Making Futures Journal

Agente Costura: A Brigada das Mascaras

Author, Lisa Simpson


“The creation of things by hand leads to a better understanding of democracy, because it reminds us that we have power”

Betsy Greer [1]


This was supposed to be a story about pockets. It was supposed to be a story about a musical sewing machine, wearable instruments, talking hats and musical handbags, and an invitation to collectively sew pockets into clothes. A story about a performance practice that stitches musical memories into the clothes we wear around our bodies, cutting up and rearranging textiles, in participatory scenarios where audience members are invited on stage to be part of a musical sewing world. But in spring 2020 everything changed. And as spring turned into summer and quickly into autumn, it still seems very remote that I will be able to conduct a performance where the audience and myself are entwined in cables and musical hats, multiple people are touching my instruments, I am touching their clothes, and we are touching each other. So, this has become a story about a different type of pocket, one that you can insert a filter into and wear over your mouth and nose, to protect communities from this new virus we are learning to live with.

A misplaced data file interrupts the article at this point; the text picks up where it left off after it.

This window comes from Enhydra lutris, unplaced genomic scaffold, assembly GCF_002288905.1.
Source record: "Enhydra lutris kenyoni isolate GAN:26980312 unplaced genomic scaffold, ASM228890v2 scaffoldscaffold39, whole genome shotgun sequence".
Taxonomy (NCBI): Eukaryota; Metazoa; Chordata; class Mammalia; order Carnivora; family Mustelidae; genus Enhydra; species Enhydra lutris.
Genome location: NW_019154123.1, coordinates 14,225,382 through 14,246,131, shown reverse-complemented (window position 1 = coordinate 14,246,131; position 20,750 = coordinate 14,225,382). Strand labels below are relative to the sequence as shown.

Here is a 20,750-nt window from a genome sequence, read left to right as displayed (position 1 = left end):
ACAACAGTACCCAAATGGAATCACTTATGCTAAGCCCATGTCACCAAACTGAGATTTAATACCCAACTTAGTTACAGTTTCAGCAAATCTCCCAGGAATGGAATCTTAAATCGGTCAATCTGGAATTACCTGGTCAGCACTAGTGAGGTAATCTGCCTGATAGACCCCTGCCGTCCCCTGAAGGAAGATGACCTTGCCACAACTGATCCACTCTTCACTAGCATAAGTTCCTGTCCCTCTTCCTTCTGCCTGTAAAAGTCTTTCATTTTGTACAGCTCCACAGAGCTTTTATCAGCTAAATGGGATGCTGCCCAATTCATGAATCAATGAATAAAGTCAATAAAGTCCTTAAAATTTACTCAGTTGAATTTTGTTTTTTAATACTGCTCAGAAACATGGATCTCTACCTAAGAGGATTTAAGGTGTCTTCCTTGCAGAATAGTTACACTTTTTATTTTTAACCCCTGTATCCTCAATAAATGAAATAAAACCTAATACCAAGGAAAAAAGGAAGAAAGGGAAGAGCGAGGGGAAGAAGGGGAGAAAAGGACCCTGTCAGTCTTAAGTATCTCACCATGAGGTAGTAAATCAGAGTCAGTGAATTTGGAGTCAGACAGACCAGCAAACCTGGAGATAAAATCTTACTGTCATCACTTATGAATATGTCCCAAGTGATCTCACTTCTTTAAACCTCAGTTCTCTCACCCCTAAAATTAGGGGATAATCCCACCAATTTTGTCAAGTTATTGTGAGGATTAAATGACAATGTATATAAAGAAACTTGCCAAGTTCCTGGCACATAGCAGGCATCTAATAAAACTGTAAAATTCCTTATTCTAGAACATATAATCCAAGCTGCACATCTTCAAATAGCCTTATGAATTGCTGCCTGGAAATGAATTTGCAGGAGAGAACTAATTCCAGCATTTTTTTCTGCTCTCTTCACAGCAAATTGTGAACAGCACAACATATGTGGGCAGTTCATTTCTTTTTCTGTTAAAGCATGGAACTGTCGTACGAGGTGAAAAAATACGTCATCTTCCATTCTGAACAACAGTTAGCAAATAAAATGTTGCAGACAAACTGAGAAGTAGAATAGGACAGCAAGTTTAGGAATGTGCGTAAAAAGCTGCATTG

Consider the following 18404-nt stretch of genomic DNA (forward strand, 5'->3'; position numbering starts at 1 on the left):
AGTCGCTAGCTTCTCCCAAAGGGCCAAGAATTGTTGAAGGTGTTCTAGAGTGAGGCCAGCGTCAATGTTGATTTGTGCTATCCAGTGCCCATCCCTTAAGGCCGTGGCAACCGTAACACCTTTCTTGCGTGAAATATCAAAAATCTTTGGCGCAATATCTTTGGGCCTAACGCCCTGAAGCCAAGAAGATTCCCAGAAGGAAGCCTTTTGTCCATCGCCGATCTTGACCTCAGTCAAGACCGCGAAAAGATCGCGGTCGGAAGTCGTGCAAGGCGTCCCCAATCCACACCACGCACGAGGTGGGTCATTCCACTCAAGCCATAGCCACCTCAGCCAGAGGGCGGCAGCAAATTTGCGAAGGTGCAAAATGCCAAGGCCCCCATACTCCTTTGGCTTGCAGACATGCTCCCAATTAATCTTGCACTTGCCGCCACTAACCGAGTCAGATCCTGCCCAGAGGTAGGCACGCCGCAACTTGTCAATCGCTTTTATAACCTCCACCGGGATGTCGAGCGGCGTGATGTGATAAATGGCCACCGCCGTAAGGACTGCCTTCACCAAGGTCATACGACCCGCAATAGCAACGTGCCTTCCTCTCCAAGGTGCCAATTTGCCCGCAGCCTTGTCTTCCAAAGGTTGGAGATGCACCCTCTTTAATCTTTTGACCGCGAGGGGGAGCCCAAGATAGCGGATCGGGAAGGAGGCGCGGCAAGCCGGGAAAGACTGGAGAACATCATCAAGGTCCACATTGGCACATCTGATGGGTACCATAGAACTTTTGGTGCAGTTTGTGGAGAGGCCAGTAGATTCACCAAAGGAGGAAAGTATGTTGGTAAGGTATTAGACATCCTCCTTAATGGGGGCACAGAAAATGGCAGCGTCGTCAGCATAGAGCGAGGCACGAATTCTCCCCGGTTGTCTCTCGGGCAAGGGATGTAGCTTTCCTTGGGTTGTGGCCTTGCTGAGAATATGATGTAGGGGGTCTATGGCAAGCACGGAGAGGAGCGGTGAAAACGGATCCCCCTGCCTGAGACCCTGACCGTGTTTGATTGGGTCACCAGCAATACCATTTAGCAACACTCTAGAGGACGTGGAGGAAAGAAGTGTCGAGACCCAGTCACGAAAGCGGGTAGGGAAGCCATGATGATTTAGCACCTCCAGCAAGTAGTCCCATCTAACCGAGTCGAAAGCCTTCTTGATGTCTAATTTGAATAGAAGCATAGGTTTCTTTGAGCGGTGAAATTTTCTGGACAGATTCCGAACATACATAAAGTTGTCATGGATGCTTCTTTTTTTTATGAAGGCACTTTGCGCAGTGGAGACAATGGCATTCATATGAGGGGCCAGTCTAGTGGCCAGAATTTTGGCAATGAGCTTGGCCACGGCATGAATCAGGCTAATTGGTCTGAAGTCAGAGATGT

I had been thinking about pockets for a while. They intrigue me as an historic example of the difference in masculine and feminine attire in relation to gender inequality: limited to the private sphere, women did not have right to ownership until the nineteenth century, [2] and thus meant that they didn’t own anything to put inside pockets, pockets that they didn’t even own. What did women have in the pockets that they sewed by hand and wore under a skirt and another skirt and a corsage? What did a man have, and hide, in his suit filled with pockets? Eventually women started to carry handbags, since pockets were unflattering to the female figure, and men still just walked around with their pockets. So, I began offering pockets during the musical sewing performances, and noticed how people jumped at the opportunity to make their garments a little more utilitarian, to have more space to either keep belongings or keep their hands warm.